Joint Committee On Human Rights Sixth Report

4  Harassment

54. In its Consultation Paper the Government did not propose, at that stage, to make harassment on the grounds of sexual orientation unlawful in relation to goods, facilities, services, premises and public functions.[43] The reason given for this was that extending protection from harassment beyond the employment sphere raises complex arguments, and the question of how harassment should be applied across all the different equality strands was being considered as part of the Discrimination Law Review.[44]

55. The Northern Ireland Regulations, however, do cover harassment on grounds of sexual orientation. They provide that a person, A, subjects another person, B, to harassment "where, on the ground of sexual orientation, A engages in unwanted conduct which has the purpose or effect of (a) violating B's dignity, or (b) creating an intimidating, hostile, degrading or offensive environment for B".[45] Conduct shall be regarded as having such an effect only if, having regard to all the circumstances, including, in particular the perception of B, it should reasonably be considered as having that effect.[46]

56. During the passage of the Equality Act, the House of Lords removed harassment on grounds of religion or belief from the Bill. Lord Lester, who moved the relevant amendment to the Bill, explained that one of the main reasons for deleting harassment from that Bill was concern for the impact on freedom of speech in respect of comments made about the beliefs of others. In our view, however, different considerations apply in relation to sexual orientation, race and sex, because these are inherent characteristics. We therefore welcome the inclusion of harassment as a separate instance of unlawful discrimination within the Northern Ireland Regulations and we recommend that it also be included in the forthcoming Regulations for the rest of Great Britain.

57. Nevertheless, we are concerned that the harassment provision in the Northern Ireland Regulations is drawn too widely and defined too vaguely. Conduct which has the purpose or effect of "violating dignity" or[47] creating an "offensive environment" is potentially a very wide category of conduct given the inherent vagueness of the terms "dignity" and "offensive". What constitutes a violation of dignity or an offensive environment will inevitably involve a degree of subjectivity. This is mitigated to some extent by the express requirement that conduct shall be regarded as having these effects only if it should reasonably be considered as doing so,[48] but even then one of the relevant circumstances to which regard must be had "in particular", is the perception of the person being harassed.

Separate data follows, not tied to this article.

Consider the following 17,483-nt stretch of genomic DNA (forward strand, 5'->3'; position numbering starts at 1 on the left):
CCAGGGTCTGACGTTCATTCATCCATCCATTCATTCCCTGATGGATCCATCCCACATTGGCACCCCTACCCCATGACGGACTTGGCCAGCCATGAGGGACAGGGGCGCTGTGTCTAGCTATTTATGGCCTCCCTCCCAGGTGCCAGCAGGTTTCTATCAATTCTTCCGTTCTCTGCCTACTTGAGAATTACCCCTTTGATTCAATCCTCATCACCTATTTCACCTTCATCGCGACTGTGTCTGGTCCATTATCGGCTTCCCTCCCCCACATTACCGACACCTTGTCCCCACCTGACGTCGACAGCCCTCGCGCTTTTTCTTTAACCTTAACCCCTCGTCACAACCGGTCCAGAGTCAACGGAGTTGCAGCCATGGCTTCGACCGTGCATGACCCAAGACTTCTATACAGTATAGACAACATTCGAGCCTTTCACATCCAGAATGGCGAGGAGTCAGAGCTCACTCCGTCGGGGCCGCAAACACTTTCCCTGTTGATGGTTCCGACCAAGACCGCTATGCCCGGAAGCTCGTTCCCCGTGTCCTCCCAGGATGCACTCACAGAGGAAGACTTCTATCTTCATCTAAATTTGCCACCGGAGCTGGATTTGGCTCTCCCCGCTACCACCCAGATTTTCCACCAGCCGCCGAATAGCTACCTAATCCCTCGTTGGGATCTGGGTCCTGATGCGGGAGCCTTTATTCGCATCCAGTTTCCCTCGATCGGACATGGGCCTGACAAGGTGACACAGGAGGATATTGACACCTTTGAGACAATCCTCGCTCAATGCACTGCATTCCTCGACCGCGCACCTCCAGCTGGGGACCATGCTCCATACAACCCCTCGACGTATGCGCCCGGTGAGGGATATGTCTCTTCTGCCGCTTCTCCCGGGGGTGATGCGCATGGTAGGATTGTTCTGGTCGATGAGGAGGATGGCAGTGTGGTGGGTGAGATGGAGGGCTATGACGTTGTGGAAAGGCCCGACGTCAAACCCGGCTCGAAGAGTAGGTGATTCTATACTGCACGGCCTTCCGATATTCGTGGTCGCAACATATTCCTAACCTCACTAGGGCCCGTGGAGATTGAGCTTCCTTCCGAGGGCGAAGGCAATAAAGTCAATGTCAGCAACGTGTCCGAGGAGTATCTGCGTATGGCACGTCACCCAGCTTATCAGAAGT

58. The width and vagueness of the definition of harassment in the Northern Ireland Regulations gives rise to a risk of incompatibility with both freedom of speech in Article 10 ECHR and freedom of thought, conscience and religion in Article 9. The potential interference with freedom of speech arises because people may feel inhibited from saying something if they fear that a person may perceive it as a violation of their dignity or as creating an offensive environment. The potential interference with freedom of religion and belief arises because explanations of sincerely held doctrinal beliefs might be perceived as violating a person's dignity or creating an offensive environment. The exemption for religious organisation in Regulation 16 of the Northern Ireland Regulations does not provide an exemption for harassment so a person who invokes the exemption in that regulation risks being caught by the harassment provision if they explain their reasons for acting. As was explained in the debates on the Northern Ireland Regulations, where a person carrying out an exempt activity seeks to explain why a person has been excluded from that activity, there is a risk that the person being told will regard the explanation as violating their dignity or as offensive, and therefore claim that they have been harassed.

59. We recommend that the new Regulations for Great Britain contain a more precise and narrower definition of harassment, to reduce the risk of incompatibility with the right to freedom of speech and freedom of religion and belief.

43   CP para. 4.18. Back

44   CP para. 4.17. Back

45   Reg. 3(3). Back

46   Reg 3(4). Back

47   The EU Framework Directive by contrast uses the word "and", not "or" (EU Framework Directive on Equal Treatment in Employment and Occupation, 2000/78 EC). Back

48   Reg. 3(4). Back

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